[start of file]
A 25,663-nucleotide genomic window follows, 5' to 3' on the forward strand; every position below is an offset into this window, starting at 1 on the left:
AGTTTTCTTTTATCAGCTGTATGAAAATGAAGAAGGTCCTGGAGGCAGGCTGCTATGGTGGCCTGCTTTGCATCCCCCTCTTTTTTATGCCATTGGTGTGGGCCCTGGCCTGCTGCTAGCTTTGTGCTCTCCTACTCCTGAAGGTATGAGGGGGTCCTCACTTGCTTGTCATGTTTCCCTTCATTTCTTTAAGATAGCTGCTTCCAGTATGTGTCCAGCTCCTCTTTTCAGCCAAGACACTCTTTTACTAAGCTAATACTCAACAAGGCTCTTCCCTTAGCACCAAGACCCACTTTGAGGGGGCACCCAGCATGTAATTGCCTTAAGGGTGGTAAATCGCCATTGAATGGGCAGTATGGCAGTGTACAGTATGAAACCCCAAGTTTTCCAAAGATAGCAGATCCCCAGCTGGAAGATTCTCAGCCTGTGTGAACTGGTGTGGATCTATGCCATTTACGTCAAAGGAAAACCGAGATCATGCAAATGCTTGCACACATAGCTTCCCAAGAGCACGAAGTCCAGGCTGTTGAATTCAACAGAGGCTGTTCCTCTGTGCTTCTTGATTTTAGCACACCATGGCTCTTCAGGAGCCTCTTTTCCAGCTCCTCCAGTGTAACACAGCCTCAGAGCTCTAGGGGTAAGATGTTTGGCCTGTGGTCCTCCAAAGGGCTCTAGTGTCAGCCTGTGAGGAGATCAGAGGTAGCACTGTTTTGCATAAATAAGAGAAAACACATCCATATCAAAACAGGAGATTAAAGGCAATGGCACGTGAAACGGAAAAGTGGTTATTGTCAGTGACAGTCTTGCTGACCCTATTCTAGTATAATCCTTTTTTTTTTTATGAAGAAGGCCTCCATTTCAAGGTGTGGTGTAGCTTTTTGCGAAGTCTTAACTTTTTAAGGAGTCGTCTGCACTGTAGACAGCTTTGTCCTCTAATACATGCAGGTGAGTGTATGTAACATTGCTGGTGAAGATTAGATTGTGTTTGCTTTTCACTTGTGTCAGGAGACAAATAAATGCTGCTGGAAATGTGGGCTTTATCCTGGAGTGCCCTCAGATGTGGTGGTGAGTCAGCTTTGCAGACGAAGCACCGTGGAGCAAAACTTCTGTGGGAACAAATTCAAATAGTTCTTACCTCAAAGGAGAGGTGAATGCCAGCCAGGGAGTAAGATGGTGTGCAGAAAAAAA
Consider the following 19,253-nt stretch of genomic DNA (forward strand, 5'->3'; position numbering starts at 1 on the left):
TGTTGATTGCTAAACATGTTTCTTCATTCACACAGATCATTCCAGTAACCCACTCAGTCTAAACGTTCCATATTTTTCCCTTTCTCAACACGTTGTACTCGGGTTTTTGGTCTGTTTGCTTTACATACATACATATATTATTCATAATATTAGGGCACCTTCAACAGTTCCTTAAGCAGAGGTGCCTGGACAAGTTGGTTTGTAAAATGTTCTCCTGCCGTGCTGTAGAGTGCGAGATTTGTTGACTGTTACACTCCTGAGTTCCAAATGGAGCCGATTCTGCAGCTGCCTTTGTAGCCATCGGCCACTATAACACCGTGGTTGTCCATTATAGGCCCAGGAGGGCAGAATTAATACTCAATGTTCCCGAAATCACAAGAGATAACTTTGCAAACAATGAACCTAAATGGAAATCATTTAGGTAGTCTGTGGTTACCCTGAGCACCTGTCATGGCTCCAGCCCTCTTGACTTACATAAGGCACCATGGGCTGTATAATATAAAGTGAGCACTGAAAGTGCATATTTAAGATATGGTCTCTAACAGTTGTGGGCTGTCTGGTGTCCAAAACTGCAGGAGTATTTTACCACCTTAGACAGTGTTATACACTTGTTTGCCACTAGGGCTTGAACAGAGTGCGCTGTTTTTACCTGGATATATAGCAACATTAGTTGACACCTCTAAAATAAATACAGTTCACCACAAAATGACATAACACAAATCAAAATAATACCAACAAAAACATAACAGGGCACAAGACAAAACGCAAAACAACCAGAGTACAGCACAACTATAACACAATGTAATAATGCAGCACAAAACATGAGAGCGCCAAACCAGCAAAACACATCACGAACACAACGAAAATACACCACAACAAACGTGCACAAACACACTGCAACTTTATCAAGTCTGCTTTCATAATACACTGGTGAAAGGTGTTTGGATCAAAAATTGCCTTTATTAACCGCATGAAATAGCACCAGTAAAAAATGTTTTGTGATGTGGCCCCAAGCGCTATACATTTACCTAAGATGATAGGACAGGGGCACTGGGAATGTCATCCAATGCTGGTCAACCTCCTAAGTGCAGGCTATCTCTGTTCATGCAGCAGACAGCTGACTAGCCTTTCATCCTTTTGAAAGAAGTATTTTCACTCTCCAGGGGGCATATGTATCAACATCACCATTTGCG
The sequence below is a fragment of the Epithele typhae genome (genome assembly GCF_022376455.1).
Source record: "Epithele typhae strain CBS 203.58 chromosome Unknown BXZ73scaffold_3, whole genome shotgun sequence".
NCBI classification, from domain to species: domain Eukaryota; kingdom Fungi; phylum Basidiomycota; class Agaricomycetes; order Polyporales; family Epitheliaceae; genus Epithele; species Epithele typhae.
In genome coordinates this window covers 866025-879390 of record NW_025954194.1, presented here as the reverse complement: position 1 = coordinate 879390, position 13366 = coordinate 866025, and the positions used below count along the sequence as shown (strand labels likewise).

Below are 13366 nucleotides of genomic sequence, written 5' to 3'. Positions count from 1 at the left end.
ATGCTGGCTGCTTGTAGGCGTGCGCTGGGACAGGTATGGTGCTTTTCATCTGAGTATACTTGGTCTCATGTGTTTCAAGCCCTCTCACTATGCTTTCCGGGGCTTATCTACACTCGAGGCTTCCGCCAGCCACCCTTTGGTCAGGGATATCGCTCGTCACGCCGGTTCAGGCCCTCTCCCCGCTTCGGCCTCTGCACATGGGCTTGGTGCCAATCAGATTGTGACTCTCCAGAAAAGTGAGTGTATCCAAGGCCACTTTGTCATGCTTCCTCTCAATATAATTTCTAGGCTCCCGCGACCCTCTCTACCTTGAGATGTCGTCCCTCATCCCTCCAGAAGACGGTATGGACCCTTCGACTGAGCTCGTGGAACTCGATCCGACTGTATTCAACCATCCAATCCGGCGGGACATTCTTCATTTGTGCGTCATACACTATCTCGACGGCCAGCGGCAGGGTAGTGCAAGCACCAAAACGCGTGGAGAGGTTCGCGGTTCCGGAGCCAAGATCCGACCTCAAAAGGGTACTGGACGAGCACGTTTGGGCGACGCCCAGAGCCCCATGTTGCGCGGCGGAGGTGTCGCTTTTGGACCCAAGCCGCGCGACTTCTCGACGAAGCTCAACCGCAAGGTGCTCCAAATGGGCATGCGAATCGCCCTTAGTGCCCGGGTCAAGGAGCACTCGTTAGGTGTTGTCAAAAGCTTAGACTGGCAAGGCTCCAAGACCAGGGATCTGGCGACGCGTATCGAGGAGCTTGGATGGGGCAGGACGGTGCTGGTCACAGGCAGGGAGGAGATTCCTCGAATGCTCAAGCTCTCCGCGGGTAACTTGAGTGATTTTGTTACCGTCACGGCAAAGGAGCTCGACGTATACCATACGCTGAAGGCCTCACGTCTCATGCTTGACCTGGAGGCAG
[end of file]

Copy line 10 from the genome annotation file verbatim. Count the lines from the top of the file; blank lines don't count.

ATGCTGGCTGCTTGTAGGCGTGCGCTGGGACAGGTATGGTGCTTTTCATCTGAGTATACTTGGTCTCATGTGTTTCAAGCCCTCTCACTATGCTTTCCGGGGCTTATCTACACTCGAGGCTTCCGCCAGCCACCCTTTGGTCAGGGATATCGCTCGTCACGCCGGTTCAGGCCCTCTCCCCGCTTCGGCCTCTGCACATGGGCTTGGTGCCAATCAGATTGTGACTCTCCAGAAAAGTGAGTGTATCCAAGGCCACTTTGTCATGCTTCCTCTCAATATAATTTCTAGGCTCCCGCGACCCTCTCTACCTTGAGATGTCGTCCCTCATCCCTCCAGAAGACGGTATGGACCCTTCGACTGAGCTCGTGGAACTCGATCCGACTGTATTCAACCATCCAATCCGGCGGGACATTCTTCATTTGTGCGTCATACACTATCTCGACGGCCAGCGGCAGGGTAGTGCAAGCACCAAAACGCGTGGAGAGGTTCGCGGTTCCGGAGCCAAGATCCGACCTCAAAAGGGTACTGGACGAGCACGTTTGGGCGACGCCCAGAGCCCCATGTTGCGCGGCGGAGGTGTCGCTTTTGGACCCAAGCCGCGCGACTTCTCGACGAAGCTCAACCGCAAGGTGCTCCAAATGGGCATGCGAATCGCCCTTAGTGCCCGGGTCAAGGAGCACTCGTTAGGTGTTGTCAAAAGCTTAGACTGGCAAGGCTCCAAGACCAGGGATCTGGCGACGCGTATCGAGGAGCTTGGATGGGGCAGGACGGTGCTGGTCACAGGCAGGGAGGAGATTCCTCGAATGCTCAAGCTCTCCGCGGGTAACTTGAGTGATTTTGTTACCGTCACGGCAAAGGAGCTCGACGTATACCATACGCTGAAGGCCTCACGTCTCATGCTTGACCTGGAGGCAG